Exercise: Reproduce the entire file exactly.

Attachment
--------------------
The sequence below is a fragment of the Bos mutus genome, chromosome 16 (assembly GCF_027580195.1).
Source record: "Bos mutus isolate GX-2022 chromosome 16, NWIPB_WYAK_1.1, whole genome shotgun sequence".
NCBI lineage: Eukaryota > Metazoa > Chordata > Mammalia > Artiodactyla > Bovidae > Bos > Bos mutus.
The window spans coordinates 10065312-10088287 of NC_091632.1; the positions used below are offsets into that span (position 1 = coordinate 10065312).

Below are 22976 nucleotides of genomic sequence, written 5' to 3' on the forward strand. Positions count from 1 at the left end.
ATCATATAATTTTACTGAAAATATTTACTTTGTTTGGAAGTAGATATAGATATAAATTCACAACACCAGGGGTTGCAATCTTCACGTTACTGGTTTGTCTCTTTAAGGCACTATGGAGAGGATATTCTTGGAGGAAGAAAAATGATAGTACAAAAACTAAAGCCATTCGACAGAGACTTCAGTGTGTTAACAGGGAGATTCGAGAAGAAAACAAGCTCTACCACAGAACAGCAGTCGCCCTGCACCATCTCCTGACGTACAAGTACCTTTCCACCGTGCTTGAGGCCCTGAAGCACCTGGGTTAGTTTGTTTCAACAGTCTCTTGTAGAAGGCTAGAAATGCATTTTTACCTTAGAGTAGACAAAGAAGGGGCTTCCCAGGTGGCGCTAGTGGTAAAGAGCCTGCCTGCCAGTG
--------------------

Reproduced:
The sequence below is a fragment of the Bos mutus genome, chromosome 16 (assembly GCF_027580195.1).
Source record: "Bos mutus isolate GX-2022 chromosome 16, NWIPB_WYAK_1.1, whole genome shotgun sequence".
NCBI lineage: Eukaryota > Metazoa > Chordata > Mammalia > Artiodactyla > Bovidae > Bos > Bos mutus.
The window spans coordinates 10065312-10088287 of NC_091632.1; the positions used below are offsets into that span (position 1 = coordinate 10065312).

Below are 22976 nucleotides of genomic sequence, written 5' to 3' on the forward strand. Positions count from 1 at the left end.
ATCATATAATTTTACTGAAAATATTTACTTTGTTTGGAAGTAGATATAGATATAAATTCACAACACCAGGGGTTGCAATCTTCACGTTACTGGTTTGTCTCTTTAAGGCACTATGGAGAGGATATTCTTGGAGGAAGAAAAATGATAGTACAAAAACTAAAGCCATTCGACAGAGACTTCAGTGTGTTAACAGGGAGATTCGAGAAGAAAACAAGCTCTACCACAGAACAGCAGTCGCCCTGCACCATCTCCTGACGTACAAGTACCTTTCCACCGTGCTTGAGGCCCTGAAGCACCTGGGTTAGTTTGTTTCAACAGTCTCTTGTAGAAGGCTAGAAATGCATTTTTACCTTAGAGTAGACAAAGAAGGGGCTTCCCAGGTGGCGCTAGTGGTAAAGAGCCTGCCTGCCAGTG